to be present. The Committee of the Musikfreunde name two days in
March; the last mentioned would be the most convenient one for
me. I must tell you beforehand, in confidence, that on this
occasion I should not be able to remain in Vienna beyond a couple
of days, and that I wish especially to keep quiet while there,
and to meet as few people as possible. It is no longer in any way
appropriate that I should appear anywhere in person; [Liszt had
been requested to conduct his "Elizabeth", a request he declined
(probably in consideration of his having taken holy orders).] it
suits me much better, when necessary, to be trodden down an
effigy by all the different chatter. And as you, much esteemed
friend, are the one and only person who shall conduct the
"Elizabeth" in Vienna, I wish to leave the distribution of the
vocal parts entirely to your care. I would merely remind you that
my two compatriots Bignio and Fraulein Rabatinsky (now in Vienna)
sang splendidly in the parts of the Landgrave Ludwig and the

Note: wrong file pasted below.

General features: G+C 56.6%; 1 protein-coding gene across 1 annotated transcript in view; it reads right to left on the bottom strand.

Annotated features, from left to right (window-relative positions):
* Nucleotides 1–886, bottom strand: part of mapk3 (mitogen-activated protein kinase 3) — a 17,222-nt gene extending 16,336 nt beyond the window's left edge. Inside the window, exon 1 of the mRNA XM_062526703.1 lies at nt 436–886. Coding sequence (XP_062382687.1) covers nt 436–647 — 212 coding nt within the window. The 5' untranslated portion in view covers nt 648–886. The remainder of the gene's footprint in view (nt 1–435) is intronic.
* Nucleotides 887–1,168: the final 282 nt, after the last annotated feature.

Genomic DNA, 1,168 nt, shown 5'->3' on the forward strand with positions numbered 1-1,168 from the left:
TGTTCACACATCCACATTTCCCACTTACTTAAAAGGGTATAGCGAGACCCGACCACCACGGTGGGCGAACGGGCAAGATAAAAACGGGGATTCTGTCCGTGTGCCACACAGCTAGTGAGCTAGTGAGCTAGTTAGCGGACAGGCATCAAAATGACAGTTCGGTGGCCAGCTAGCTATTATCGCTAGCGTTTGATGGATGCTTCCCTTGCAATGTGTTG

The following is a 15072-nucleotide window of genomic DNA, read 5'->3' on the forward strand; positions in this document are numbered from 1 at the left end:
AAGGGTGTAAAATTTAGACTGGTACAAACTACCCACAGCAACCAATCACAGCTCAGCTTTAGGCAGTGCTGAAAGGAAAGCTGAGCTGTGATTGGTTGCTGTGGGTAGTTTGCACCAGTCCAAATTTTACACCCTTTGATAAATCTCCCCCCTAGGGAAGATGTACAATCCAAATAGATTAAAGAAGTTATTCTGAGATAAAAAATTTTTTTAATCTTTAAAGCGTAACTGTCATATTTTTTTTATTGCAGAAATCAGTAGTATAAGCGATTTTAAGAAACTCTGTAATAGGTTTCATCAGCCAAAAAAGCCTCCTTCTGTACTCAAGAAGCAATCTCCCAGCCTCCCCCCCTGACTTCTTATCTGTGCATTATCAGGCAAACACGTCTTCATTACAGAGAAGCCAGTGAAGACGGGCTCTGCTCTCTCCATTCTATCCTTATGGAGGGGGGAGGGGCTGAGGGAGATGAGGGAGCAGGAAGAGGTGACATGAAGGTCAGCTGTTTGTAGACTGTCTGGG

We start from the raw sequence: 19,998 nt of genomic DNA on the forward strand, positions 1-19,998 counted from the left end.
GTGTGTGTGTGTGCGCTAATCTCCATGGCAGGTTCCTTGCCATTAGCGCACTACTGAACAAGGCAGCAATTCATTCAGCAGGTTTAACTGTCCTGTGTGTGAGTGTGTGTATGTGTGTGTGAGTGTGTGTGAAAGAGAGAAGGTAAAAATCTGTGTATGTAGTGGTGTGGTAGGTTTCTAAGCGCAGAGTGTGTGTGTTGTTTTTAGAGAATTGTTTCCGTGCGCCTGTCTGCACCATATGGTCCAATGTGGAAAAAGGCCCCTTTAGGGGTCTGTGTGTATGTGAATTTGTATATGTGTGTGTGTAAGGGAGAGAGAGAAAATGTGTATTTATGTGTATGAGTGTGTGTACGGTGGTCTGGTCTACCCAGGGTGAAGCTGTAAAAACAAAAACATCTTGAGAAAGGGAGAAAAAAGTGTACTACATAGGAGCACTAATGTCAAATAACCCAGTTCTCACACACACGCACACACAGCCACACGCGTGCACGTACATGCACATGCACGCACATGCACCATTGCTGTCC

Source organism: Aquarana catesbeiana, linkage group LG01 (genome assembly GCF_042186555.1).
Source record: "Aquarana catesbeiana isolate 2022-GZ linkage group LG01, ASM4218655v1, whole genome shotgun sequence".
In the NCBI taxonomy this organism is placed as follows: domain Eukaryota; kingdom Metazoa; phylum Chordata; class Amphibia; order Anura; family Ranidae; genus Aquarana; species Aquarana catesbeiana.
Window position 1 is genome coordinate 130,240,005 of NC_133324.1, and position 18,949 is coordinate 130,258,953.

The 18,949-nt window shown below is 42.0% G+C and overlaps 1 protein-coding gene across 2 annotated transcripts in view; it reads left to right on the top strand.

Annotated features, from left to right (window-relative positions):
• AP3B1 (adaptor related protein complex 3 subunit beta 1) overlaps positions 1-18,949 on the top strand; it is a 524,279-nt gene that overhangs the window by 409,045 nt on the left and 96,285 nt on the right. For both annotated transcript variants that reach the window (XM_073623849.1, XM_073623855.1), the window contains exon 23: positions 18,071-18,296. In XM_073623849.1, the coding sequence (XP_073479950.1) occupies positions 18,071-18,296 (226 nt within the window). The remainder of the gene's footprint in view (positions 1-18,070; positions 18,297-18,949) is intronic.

spiteful Landgravine Sophie, at the first performances of the
Oratorio in Pest. Hence, if no categorical objections are raised
against them by the worthy theatrical potentates, it would seem
advisable and well to secure these singers for parts for which
they have already proved themselves competent.

As an unnecessary remark let me add that the small Magyar
Cantilena of the Magnate (in the first number) requires a
powerful voice.

In sincere esteem, I remain yours in all friendliness,

F. Liszt

Villa d'Este, December 1st, 1868

P.S.--I am expecting the promised manuscript of the
"Tanzmomente." [Composed by Herbeck for orchestra; transcribed by
Liszt for the pianoforte] By the beginning of January I hope to
be in Weimar.

78. To Prof. Dr. S. Lebert